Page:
Ad Gloriam Dei

"Therefore, whether you eat or drink, or whatever you do, do all to the glory of God." - 1 Corintians 10:31

"Let us pursue the things which make for peace and those by which one may edify another"- Romans 14:19

"As iron sharpens iron, so a man sharpens the countenance of his friend." - Proverbs 27:17

Thursday, June 15, 2006


Okay, another tradition common to all Presbyterian churches, sadly: committeeism. At times we have replaced the sort of debate that the Council of Elders in Jerusalem had in Acts 15 with committees. This is absolutely antithetical to Biblical Presbyterianism.

We have also replaced presbytery-level and synod-level diaconates with committees. I believe that the first diaconate in Acts 6 was at the presbytery level, based on the traditional arguments that Jerusalem had more than one congregation. At least there seems to be a revival of the congregational diaconate, which is something to be thankful for.

Oh yeah, and then there's the way that in some other Presbyterian denominations (PCA and Free Church), committees have stopped petitions and complaints getting to presbyterial courts.

(For some reason, the independents that have raised the Independency vs. Presbyterianism question with me kept going on about committeeism as being the reason Presbyterianism is wrong. I'm waiting for the day that an independent will actual try to present a Biblical argument. Why do I have to go to the Puritans for this, and why are independents so pragmatic in their arguments? Of course, I tell them, "That's a corruption of Presbyterianism, not real Presbyterianism.")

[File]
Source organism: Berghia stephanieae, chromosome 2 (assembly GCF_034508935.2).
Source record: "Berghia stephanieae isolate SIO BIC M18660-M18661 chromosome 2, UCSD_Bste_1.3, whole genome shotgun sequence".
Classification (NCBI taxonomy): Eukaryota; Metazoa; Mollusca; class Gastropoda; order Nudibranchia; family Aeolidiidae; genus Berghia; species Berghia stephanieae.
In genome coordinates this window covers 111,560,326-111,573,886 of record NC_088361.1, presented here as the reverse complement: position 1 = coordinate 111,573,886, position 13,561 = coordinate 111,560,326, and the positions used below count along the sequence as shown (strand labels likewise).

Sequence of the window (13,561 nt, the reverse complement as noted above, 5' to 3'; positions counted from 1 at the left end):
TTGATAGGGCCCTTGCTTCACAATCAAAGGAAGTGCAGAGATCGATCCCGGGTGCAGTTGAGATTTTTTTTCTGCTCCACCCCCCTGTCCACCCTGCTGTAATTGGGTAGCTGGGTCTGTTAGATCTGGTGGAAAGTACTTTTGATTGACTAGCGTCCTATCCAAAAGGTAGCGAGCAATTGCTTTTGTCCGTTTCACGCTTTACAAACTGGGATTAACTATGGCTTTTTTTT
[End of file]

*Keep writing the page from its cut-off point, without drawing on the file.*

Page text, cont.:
Anonymous Anonymous said...

Hear, hear, Tim! :)

Thursday, June 15, 2006 11:51:00 pm  
Blogger Timothy said...

Presbyterianism is an imperfect system because it is run by imperfect men. Not sure what other system would be proposed in this situation. I prefer our imperfect system to that of the Baptists or any other denomination that is out there.

Committees, as best I can tell, are there because there entire presbytery does not have time to work on the issues. The issues brought by the committees must be voted on at the Presbytery level, so there is a presbytery responsibility.

You also have to understand the represenatative mindset. We do vote on those who are on the committee... and from what I have seen, not everyone can get on a committee. It takes a level of respect before the nomination is made. We are voting on these men to represent us because we all don't have time or the wherewithal to handle every issue before presbytery. We will vote on it once it gets to the presbytery level, so there is accountability. And from my experience, the committee's proposals are not rubber stamped. There are times where these proposals are voted down, or taken apart. It happened at our last presbytery meeting concerning a discipline issue. So the system does work.

As for committees bottling things up, I know it happens and this is wrong.

Friday, June 16, 2006 3:59:00 pm  
Blogger Timothy Davis said...


Couldn't the same argument have been made at Jerusalem? Why didn't they have a committee?

Committees can be legitimate, but they must be created only if absolutely necessary.

Some standing committees do work which should really be done by a diaconate.

Some standing committees shouldn't exist. Others carry out work at the wrong level of the system.

In terms of ad hoc committees, most issues could be dealt with by the whole court, if people did their homework. Sadly they often don't.

The only legitimate ad hoc committees are those that may need to do interviews in a disciplinary case, or those that have to prepare an official document, e.g. a confession of faith.

I guess what I really want to say is there are too many occasions where committees are created or maintained unnecessarily, and let's keep it to a minimum.

Friday, June 16, 2006 5:34:00 pm  

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